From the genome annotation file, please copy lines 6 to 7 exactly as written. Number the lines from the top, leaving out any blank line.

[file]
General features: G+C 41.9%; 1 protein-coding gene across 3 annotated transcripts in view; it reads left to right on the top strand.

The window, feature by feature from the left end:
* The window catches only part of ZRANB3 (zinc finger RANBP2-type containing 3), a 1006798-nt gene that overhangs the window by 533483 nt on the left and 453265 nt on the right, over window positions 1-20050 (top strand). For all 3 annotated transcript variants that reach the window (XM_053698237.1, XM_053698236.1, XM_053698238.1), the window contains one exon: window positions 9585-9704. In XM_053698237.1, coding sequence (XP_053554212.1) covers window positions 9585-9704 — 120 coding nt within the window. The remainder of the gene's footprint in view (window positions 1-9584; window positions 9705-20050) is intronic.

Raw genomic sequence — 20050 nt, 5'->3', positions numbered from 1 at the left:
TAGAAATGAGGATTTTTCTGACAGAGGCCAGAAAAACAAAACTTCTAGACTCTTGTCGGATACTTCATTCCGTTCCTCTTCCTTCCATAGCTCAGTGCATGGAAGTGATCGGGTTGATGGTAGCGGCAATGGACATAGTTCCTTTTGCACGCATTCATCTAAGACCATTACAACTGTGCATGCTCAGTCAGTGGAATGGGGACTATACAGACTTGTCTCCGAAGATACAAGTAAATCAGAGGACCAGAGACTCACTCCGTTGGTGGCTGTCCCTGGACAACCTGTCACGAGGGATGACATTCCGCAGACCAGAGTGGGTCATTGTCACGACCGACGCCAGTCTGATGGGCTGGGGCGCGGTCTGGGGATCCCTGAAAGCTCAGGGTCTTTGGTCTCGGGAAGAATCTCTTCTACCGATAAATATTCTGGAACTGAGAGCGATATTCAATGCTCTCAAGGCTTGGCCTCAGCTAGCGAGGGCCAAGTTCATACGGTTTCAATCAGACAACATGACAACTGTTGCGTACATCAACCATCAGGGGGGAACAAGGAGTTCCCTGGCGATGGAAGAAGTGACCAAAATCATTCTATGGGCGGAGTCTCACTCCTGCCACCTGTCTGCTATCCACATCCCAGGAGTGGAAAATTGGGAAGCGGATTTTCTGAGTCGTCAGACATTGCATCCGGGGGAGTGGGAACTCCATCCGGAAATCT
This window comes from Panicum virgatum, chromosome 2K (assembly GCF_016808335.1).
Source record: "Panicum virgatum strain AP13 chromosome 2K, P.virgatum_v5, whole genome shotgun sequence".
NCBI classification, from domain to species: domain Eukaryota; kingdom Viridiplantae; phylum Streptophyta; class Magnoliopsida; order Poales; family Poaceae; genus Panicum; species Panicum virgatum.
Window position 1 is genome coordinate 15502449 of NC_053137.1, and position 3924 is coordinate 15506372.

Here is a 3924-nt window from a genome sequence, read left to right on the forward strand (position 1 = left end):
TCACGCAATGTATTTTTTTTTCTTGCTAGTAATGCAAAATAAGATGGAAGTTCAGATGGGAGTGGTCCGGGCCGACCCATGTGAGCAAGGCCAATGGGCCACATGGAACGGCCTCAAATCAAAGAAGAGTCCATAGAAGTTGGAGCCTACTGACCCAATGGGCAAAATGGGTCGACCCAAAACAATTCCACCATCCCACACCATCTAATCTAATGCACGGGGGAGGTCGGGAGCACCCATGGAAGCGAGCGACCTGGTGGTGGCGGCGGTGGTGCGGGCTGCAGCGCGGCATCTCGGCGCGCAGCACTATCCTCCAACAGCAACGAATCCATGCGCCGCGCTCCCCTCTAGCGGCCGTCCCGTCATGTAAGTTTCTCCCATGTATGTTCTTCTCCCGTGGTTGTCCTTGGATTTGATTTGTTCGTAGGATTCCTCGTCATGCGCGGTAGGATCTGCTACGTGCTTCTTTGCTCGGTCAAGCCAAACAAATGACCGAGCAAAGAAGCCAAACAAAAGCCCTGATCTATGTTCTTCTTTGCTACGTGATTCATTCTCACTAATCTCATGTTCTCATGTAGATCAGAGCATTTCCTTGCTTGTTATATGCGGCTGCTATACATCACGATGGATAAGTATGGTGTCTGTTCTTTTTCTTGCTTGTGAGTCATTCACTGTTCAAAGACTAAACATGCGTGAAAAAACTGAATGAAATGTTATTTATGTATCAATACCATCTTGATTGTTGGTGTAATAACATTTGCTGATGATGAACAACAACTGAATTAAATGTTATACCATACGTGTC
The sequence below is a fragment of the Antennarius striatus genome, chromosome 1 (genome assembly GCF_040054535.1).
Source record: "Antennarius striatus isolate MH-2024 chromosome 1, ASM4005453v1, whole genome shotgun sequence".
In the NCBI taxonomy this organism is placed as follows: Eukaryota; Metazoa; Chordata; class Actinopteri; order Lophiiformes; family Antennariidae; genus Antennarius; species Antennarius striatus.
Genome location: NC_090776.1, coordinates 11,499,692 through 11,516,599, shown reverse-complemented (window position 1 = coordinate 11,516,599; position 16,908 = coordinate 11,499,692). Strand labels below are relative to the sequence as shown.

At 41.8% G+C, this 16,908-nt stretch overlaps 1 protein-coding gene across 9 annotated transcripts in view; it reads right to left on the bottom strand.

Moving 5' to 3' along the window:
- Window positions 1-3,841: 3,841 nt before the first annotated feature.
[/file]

This window comes from Panicum virgatum, chromosome 2K (assembly GCF_016808335.1).
Source record: "Panicum virgatum strain AP13 chromosome 2K, P.virgatum_v5, whole genome shotgun sequence".